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Until recently, 35-year-old Michelle Rooks, a mortgage banker at Wells Fargo in Minneapolis, had an investment portfolio consisting only of her 401(k) plan — and that was primarily made up of her company’s stock. Her husband John, a 38-year-old boiler manager for the YMCA, had never even considered contributing to his employer’s 403(b) (the equivalent to a 401(k) plan for non-profit organizations), even though he has worked for his organization for almost 10 years. With a daughter headed to college this year, one in high school, and another in middle school, the Rooks needed an investment strategy that would give them liquidity to pay bills and save for college costs during their earning years, generate income to fund their retirement, and provide security for their daughters’ financial futures.
While the Rooks made some attempts to handle their finances responsibly, they knew they needed help. The family has relocated twice for Michelle’s job, and luckily, John has been able to transfer from one YMCA to another without losing any seniority. But saving has not always been a priority for the couple, especially while raising three children. “I’ve been saving toward my 401(k) plan ever since I got a job,” says Michelle. “But in my husband’s family, that wasn’t their practice.” Even Michelle’s efforts to save had flaws. “I was investing too much in my 401(k) plan and I can’t touch that,” she explains. “I was doing additional employee stock purchases as well. But when [the accounting scandals] started happening with other companies, I really wanted to diversify.”
The first step the Rooks took was to find a compatible financial advisor. They found a match with Kimberly Helm, a representative of American Express Financial Advisors in Minnesota. The Rooks’ annual household income is near $135,000 and after evaluating their needs and aspirations, Helm first advised them to begin building an emergency fund by saving $100 per month. Once the account they started last year reaches $2,000, they should transfer that money to an interest-bearing money market account, which will allow them to draw on it without penalty.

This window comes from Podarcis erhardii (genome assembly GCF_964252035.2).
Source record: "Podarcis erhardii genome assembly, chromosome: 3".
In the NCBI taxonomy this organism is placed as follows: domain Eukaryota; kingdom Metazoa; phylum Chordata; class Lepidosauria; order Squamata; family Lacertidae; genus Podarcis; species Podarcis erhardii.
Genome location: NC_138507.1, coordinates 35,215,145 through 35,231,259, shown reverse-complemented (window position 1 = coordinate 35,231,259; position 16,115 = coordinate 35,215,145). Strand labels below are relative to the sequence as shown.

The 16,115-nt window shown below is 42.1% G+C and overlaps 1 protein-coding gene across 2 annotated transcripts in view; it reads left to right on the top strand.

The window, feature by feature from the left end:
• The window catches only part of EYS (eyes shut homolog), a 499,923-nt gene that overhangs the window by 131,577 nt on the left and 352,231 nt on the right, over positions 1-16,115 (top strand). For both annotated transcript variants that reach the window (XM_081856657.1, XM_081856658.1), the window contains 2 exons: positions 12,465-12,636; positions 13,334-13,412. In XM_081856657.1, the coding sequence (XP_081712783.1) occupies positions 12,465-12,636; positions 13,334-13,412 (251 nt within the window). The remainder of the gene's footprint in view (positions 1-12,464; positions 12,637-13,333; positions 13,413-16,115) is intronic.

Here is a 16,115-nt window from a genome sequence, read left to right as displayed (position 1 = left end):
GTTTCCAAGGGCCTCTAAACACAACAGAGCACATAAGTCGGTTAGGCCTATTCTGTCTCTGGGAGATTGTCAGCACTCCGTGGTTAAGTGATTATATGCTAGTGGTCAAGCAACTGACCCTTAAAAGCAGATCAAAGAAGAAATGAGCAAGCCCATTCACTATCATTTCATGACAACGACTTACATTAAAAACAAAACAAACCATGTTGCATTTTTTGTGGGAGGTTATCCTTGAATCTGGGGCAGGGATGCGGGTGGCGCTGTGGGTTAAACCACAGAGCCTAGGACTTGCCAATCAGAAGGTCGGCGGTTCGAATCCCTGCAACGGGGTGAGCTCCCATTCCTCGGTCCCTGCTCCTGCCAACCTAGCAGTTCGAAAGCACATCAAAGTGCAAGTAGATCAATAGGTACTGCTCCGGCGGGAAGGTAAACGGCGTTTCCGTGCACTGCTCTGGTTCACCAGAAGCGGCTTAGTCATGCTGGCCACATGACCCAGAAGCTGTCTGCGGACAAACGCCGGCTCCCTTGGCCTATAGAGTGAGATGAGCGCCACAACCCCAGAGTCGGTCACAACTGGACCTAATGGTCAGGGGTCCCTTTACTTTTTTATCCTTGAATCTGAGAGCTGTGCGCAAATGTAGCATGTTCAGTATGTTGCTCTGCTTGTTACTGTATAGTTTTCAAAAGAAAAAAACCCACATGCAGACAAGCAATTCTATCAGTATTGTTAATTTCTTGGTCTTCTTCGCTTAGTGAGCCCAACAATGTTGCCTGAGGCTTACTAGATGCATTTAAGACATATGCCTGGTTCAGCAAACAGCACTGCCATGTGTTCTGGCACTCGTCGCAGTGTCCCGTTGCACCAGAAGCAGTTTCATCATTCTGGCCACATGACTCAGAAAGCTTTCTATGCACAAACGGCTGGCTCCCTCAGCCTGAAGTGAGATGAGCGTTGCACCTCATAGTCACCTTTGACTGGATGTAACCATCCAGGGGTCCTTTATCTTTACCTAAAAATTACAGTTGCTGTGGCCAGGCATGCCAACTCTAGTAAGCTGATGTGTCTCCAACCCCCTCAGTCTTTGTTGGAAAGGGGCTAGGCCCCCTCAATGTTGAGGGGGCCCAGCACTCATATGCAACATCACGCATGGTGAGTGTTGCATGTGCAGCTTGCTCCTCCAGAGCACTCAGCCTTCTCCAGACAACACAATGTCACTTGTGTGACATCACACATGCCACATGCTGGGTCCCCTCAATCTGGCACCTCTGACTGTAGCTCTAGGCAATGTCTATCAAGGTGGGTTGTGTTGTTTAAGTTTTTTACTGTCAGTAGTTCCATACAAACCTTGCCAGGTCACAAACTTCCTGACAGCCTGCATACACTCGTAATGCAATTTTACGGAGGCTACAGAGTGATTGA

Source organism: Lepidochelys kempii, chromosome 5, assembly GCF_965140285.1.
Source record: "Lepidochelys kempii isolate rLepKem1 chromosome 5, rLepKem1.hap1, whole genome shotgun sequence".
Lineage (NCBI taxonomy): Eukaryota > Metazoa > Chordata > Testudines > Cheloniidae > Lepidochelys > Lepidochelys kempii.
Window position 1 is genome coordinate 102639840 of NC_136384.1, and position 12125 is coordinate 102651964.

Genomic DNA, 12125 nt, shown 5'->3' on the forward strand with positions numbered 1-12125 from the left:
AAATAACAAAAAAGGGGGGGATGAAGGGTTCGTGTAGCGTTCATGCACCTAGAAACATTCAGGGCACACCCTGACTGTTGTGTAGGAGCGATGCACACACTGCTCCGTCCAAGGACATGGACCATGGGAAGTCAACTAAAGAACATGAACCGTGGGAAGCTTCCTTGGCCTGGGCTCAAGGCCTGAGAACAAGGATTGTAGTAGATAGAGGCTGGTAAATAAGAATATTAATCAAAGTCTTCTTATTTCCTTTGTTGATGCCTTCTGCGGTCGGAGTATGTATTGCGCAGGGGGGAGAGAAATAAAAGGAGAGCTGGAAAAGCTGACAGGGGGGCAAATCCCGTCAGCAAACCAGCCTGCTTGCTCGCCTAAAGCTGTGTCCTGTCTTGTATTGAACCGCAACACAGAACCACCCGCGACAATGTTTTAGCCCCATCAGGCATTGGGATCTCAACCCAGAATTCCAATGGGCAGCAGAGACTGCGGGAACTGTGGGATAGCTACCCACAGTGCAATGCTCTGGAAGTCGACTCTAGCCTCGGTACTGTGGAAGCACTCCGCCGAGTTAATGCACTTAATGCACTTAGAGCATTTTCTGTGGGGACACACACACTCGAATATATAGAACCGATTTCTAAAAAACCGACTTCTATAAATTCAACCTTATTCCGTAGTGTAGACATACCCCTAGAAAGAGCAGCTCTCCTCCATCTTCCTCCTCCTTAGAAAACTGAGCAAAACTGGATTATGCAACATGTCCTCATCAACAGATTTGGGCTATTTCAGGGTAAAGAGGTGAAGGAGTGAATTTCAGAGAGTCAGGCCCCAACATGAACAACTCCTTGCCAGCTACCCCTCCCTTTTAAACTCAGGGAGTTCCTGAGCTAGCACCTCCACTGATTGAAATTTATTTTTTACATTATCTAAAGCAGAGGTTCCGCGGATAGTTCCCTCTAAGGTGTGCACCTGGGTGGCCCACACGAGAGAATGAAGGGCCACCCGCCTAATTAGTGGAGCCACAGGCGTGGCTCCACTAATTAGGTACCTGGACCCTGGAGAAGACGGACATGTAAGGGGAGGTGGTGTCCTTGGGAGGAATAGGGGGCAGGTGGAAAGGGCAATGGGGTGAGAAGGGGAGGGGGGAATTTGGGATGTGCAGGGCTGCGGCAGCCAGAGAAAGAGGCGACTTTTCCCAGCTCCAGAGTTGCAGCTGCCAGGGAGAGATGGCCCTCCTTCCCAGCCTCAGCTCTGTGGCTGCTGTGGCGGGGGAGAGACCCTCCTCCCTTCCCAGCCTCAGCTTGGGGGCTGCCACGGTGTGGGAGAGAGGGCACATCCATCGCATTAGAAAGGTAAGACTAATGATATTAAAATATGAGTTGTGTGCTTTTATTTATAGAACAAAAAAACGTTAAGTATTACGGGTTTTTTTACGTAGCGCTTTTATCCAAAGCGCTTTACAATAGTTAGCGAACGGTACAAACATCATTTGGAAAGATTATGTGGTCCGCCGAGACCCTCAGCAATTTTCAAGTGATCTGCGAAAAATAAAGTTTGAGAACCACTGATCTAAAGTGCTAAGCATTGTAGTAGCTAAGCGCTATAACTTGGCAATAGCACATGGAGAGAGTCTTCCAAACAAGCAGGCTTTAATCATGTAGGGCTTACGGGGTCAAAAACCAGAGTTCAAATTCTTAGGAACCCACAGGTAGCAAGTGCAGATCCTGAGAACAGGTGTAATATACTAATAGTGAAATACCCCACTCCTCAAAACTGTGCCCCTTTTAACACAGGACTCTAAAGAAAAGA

Next, Helm went to work on their investments. After a closer review of John’s salary, it was determined that he would begin contributing 17.5% of his salary to his 403(b) retirement plan. Since he had little saved for retirement, Helm suggested that he place 75% of his contribution into a mix of large-cap and small-cap growth mutual funds, 20% in international stocks, and 5% in bonds.
Michelle continues to contribute 8% of her salary to her 401(k), and Wells Fargo matches up to 6%. She has saved some $58,000 already, but she had too much Wells Fargo stock and no diversity. “[Michelle’s portfolio] had 71% in large-cap stocks and the other 29% in small-caps, international stocks, and a cash balance. People think they’re diversifying because they’re putting money in different funds, but in essence they just have a high correlation of the same investment,” says Helm. She adjusted the asset allocation in Michelle’s portfolio to 28% large-cap, 24% mid-cap,
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